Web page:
Two former executives from virtual machine security company are launching a product that regulates traffic flowing to and from virtual machines created with VMware‘s server virtualization products.
Montego Networks provides “firewall-like capability that has a filtering effect from virtual machine to virtual machine,” says Burton Group analyst Pete Lindstrom.
“Lots of folks are starting to talk about inter-VM traffic,” Lindstrom says. “There’s definitely room for thinking about security in this area.”
Montego, based in Lexington, Mass., is a self-funded company founded by CEO Bob Darabant and CTO John Peterson, who previously held positions with Reflex Security, which also sells technology aimed at securing virtual machines.
Darabant, Reflex’s head of sales and marketing, and Peterson, Reflex’s chief product officer, say they left Reflex because they felt it didn’t have enough working capital, and founded Montego last August.
Montego’s “HyperSwitch” product will be released April 15 with a free version and an enterprise edition that costs US$495 per physical server per year. It will be distributed mostly through reseller and OEM agreements.
HyperSwitch lets customers enforce policies for data transmission within the virtual network, so they can defend against viruses or control what types of content can be passed among users and virtual machines. For example, customers can prevent certain virtual machines from communicating with other certain virtual machines, or block a virtual machine from sending specific types of traffic. Identity-based controls can allow or deny a user access to a specific virtual server, or allow access to a virtual machine but not to certain content contained within.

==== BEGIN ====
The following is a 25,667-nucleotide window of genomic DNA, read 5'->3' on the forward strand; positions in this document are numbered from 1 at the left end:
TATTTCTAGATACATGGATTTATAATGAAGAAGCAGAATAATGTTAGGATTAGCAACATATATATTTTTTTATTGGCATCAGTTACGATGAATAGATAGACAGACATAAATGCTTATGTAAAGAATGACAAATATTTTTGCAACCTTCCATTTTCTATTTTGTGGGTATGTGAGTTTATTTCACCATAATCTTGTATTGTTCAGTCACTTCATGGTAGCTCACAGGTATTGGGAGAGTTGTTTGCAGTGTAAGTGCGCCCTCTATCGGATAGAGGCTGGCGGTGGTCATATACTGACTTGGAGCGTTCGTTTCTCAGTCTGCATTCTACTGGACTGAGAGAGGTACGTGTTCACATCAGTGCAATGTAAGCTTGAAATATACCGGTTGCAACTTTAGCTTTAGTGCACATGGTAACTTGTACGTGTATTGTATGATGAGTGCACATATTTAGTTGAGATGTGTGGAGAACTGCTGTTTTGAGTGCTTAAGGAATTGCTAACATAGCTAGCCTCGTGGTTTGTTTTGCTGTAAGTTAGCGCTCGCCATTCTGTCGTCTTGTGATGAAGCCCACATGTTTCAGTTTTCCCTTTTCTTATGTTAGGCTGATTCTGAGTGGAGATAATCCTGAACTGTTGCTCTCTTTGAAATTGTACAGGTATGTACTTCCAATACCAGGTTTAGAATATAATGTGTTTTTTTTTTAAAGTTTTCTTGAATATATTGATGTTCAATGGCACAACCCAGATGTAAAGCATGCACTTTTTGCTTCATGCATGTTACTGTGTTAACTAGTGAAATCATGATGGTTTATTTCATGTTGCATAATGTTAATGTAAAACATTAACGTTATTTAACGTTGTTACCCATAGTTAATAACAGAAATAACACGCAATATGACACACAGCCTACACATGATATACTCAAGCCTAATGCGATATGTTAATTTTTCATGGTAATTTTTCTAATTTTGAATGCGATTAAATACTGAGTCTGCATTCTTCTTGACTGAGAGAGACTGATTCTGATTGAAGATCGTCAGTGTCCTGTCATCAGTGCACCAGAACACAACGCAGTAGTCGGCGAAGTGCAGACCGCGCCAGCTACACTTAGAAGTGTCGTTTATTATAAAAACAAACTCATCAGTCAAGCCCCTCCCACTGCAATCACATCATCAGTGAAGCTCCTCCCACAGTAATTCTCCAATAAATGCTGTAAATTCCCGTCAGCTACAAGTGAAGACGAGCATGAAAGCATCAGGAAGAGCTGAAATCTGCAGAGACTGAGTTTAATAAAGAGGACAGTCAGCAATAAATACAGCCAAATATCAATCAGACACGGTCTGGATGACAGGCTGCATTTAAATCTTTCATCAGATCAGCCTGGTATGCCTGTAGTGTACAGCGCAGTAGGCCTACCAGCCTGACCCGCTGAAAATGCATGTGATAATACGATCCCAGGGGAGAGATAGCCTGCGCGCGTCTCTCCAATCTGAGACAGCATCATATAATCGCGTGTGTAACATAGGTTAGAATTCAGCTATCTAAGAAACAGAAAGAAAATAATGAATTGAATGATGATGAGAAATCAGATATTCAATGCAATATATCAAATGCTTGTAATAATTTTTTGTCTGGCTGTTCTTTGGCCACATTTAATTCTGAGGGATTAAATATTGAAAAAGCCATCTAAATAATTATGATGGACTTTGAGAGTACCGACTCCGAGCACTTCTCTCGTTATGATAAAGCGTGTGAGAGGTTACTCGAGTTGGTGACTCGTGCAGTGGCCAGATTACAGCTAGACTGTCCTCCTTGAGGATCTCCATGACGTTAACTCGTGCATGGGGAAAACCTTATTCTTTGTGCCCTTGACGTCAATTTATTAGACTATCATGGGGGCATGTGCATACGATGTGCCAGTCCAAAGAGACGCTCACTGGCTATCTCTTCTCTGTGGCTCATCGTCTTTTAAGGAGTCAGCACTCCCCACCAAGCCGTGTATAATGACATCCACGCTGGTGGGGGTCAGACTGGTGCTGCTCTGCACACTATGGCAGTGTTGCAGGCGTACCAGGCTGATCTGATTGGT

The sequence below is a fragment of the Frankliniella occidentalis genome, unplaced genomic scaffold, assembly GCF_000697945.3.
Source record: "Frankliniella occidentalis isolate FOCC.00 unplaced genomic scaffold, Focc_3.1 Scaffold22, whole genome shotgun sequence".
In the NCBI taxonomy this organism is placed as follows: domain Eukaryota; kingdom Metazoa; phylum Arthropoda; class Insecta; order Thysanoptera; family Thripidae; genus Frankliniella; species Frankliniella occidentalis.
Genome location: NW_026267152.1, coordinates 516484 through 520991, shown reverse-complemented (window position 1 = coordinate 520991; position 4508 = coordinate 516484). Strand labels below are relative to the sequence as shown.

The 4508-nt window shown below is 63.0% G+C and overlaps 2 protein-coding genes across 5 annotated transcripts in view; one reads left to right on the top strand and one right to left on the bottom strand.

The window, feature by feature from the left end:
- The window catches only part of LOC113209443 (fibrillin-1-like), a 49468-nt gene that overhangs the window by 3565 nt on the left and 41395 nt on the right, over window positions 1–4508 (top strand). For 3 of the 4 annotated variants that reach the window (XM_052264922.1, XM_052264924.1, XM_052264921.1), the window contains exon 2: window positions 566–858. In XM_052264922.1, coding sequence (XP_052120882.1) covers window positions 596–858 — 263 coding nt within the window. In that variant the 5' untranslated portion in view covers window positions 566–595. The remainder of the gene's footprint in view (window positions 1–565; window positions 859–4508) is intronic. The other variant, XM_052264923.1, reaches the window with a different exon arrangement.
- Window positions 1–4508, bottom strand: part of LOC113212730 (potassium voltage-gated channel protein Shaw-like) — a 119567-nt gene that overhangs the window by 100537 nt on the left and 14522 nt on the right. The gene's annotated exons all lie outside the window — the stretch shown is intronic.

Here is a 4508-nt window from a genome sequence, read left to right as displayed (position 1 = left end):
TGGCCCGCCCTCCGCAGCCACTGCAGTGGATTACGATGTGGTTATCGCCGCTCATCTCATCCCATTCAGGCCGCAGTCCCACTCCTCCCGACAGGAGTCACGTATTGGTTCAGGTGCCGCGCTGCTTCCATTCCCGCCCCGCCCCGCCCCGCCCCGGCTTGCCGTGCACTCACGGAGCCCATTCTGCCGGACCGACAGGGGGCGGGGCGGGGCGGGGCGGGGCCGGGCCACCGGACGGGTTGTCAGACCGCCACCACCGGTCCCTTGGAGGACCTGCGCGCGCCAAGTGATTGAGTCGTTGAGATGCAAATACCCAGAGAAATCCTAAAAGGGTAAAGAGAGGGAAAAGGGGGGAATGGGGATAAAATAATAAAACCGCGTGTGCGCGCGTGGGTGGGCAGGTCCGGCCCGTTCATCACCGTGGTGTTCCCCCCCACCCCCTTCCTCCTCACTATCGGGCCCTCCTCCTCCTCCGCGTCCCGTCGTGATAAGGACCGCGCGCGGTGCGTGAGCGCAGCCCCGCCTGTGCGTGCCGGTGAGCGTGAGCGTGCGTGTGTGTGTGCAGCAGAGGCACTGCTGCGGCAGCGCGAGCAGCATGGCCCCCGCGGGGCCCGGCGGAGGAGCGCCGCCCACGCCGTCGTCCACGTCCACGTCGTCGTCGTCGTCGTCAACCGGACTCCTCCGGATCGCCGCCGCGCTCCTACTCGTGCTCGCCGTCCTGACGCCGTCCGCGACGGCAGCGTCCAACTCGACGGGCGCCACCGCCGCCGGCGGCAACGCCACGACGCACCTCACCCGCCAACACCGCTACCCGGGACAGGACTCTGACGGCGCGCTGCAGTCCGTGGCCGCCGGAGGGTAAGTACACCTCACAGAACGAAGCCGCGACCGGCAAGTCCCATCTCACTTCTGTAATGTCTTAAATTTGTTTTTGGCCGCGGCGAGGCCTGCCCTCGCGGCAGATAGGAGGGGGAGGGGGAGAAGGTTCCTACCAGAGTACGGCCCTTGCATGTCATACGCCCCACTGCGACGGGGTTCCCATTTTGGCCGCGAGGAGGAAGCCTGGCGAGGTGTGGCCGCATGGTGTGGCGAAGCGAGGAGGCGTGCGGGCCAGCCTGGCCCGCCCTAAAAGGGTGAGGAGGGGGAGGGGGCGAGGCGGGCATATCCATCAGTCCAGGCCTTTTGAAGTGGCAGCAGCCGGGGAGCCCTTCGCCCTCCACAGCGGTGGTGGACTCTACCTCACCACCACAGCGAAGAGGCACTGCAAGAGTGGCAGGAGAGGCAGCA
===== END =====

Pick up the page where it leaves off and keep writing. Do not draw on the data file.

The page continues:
“We can restrict users based on where they’re coming from in the network, and also based on their identity, from accessing certain types of content on the servers,” Peterson says.
In addition to regulating data traffic, Montego’s technology offers load balancing to ensure high availability for virtual servers, as well as controls that determine which applications are serviced first when there are multiple requests. For customers who use additional security products, such as those from Blue Lane, Catbird and StillSecure, Montego enables switching of traffic so that customers can have certain types of traffic inspected by another product.
Montego’s technology supports servers using VMware today, but company officials say by the third quarter of this year it will also work with server virtualization products from Citrix, Virtual Iron and Microsoft.
Besides Montego, companies making similar products include the startup Altor Networks, which this month announced a product allowing visibility into the data traffic between virtual machines.